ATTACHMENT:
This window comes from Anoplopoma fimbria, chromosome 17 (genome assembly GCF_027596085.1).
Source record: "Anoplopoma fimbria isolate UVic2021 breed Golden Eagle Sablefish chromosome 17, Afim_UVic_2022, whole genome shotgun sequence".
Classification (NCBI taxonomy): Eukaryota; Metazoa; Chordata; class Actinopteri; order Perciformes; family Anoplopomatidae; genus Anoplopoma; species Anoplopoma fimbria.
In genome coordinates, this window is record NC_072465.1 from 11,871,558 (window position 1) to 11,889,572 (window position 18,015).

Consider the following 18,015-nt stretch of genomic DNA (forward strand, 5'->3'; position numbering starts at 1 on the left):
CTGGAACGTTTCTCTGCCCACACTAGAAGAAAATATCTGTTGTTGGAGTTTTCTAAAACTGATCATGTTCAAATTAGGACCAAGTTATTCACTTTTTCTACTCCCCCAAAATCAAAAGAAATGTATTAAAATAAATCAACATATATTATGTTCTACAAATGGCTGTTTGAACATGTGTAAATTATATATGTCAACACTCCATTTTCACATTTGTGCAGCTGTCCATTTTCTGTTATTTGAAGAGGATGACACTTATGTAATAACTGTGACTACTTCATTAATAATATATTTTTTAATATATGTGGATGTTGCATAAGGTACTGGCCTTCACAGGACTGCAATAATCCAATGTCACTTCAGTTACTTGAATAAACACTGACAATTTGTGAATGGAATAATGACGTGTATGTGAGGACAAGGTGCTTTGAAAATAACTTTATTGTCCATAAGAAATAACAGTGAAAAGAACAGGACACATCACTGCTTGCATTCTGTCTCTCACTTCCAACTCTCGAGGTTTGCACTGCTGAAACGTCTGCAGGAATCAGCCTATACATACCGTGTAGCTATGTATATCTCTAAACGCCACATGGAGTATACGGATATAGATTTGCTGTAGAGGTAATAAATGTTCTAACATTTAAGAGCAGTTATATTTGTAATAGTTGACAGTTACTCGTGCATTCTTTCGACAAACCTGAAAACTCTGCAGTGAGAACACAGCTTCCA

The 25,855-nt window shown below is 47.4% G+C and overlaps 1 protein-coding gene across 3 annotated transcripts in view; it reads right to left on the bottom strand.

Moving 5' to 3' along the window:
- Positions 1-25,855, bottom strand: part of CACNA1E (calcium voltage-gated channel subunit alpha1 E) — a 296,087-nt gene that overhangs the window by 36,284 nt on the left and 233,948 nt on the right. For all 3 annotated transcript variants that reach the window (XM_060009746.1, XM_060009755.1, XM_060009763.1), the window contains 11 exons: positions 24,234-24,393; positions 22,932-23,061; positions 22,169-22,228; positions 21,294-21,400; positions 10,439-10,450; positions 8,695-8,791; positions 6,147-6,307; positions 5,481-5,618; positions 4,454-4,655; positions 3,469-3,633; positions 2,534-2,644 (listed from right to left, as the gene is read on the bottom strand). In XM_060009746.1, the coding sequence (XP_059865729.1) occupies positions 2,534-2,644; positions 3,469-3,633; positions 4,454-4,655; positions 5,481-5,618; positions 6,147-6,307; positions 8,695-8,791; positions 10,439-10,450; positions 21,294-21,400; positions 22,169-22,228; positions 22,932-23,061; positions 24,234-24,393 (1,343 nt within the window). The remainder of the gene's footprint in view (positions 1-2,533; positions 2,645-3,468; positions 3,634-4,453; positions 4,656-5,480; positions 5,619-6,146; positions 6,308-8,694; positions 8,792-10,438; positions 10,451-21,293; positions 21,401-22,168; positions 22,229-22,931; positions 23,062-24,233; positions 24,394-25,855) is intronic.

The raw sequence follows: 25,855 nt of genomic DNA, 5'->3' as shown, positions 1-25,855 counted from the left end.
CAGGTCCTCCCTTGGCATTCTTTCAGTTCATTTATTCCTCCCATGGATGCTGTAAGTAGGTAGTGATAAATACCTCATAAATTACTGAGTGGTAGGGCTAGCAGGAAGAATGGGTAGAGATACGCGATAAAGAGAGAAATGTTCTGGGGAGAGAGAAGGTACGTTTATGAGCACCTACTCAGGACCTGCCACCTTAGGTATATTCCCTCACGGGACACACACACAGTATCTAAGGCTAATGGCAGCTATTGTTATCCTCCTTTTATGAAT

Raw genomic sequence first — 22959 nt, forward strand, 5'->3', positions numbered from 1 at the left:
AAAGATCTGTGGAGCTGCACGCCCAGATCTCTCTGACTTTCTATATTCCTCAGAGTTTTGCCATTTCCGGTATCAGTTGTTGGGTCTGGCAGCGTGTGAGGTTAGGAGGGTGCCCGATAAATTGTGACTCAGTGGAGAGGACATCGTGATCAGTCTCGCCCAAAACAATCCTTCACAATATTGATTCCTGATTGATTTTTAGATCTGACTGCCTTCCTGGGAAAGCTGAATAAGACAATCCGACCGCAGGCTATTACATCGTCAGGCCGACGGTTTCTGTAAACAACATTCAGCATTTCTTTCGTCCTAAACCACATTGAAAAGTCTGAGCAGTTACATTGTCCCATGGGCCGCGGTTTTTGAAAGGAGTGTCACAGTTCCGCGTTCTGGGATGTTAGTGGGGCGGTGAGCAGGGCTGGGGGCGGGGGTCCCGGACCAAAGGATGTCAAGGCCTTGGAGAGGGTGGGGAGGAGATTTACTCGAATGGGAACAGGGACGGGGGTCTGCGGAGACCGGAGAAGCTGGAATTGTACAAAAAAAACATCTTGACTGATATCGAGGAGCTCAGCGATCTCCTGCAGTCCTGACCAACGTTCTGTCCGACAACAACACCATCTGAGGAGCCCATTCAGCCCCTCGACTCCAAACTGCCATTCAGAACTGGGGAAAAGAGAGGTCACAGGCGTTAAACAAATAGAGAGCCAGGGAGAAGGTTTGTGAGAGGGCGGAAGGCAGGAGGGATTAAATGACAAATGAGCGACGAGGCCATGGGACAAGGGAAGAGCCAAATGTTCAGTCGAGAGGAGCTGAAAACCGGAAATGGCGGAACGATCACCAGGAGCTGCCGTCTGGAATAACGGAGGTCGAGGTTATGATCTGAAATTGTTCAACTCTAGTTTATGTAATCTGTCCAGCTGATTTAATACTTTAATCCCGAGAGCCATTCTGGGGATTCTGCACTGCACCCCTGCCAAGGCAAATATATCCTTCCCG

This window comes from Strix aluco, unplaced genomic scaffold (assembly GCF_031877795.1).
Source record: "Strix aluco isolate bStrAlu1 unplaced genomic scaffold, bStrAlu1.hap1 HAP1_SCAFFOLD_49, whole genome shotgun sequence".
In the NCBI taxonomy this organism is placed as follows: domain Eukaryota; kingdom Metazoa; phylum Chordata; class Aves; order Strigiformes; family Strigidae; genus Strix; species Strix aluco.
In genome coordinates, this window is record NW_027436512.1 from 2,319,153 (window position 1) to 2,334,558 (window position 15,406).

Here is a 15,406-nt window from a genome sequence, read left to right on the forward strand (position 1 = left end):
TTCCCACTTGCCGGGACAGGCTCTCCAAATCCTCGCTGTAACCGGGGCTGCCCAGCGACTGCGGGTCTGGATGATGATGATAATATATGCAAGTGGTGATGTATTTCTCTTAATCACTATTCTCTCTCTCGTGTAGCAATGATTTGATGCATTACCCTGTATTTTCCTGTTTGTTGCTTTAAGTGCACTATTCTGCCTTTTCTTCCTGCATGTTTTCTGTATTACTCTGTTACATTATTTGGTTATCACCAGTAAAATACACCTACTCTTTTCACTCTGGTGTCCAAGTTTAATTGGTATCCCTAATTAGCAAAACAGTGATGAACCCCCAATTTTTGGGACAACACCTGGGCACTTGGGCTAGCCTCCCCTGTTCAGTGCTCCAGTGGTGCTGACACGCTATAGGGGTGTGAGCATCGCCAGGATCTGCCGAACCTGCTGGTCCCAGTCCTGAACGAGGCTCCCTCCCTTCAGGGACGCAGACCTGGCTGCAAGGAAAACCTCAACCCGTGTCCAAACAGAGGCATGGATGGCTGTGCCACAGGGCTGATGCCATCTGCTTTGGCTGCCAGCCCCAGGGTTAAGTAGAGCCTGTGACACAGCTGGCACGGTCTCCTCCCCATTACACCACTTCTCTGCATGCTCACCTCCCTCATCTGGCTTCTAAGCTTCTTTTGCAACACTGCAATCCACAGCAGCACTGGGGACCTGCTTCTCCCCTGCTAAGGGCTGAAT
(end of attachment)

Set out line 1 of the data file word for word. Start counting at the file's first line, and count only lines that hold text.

This window comes from Anoplopoma fimbria, chromosome 17 (genome assembly GCF_027596085.1).